Microsoft's Azure Quantum hits preview: Not so much quantum computing as it is quantum-inspired computing

You'll have to go to one of Redmond's partners for something less simulated


The hype-o-meter has gone up a notch with the arrival of Azure Quantum in Public Preview.

Microsoft has bet big on the forever-coming-next-year technology, quantum computing. It unveiled a new language, Q#, back in 2017 and its Quantum Development Kit (QDK) emerged the same year.

The QDK was ported to Linux and macOS in 2018, and by 2019 had been open-sourced.

However, actual hardware on which to run the problem-solving code has been conspicuous by its absence. Companies such as Canada-based D-Wave has kit available for those with deep enough pockets. D-Wave also operates Leap, signing up to which will give users a free minute of direct QC access time or 20 minutes on its quantum-classical hybrid gear.

Azure Quantum is, according to Microsoft, "the world's first full-stack, public cloud ecosystem for quantum solutions."

Cloud-based quantum computing capabilities come from Honeywell Quantum Solutions and IonQ. "Optimisation solutions" provided by 1Qbit and Microsoft run on considerably more prosaic hardware along the lines of CPUs, GPUs, and FPGAs. Quantum principles are applied by algorithms running on classical hardware.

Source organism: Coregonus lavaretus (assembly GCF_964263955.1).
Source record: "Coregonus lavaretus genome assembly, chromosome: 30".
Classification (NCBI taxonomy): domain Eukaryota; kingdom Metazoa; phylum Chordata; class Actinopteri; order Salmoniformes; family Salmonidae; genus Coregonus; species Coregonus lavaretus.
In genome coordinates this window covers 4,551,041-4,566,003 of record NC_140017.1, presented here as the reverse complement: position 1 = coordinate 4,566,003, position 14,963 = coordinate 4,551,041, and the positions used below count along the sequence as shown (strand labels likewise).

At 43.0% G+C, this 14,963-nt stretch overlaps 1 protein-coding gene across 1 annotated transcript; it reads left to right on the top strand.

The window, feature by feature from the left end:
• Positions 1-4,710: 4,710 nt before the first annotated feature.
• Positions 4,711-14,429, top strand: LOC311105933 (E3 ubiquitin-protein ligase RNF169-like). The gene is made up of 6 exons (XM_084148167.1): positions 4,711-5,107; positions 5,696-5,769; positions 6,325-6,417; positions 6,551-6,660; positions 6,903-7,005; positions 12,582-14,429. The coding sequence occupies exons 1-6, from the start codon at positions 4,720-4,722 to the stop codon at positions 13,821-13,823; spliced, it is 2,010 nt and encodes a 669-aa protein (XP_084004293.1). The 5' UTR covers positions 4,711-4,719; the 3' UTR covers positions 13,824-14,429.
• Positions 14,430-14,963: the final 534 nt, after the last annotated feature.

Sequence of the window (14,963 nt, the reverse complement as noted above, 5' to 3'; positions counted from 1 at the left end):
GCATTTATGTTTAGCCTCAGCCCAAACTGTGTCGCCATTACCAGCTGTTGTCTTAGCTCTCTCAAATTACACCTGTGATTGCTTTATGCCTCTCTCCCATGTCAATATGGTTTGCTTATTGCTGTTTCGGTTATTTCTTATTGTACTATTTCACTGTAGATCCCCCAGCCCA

The theory goes that by taking a quantum-inspired approach, problem solving in fields such as chemistry, finance, or logistics can be accelerated.

As for how to gets one's hands on such exotic tech, those "Quantum Inspired Optimization" (QIO) solvers running on classical hardware start with a free first hour and are available in the Azure US East and West, UK, Europe, and Japan regions. The price rises swiftly once that first hour is exhausted. Other quantum technologies depend on pricing from Microsoft's partners.

Microsoft is also by no means the only game in town. Amazon unveiled Braket last year, affording access to quantum annealing hardware from D-Wave as well ion-trap devices from IonQ. Classically powered circuit simulators are also an option.

Last month Dell's global chief technology officer, John Roese, pondered what the future held in store in terms of tech and listed quantum technology as one of the next big things, but noted: "Viability is still a long way away from us. We haven't figured out how to really build and scale quantum computing devices."

He did, however, state that 2021 would be "the year of experimentation". The arrival of Azure Quantum could be an indicator that the long-promised technology might finally be edging nearer.

Or maybe not.

Or both.

The clue is in the name. ®


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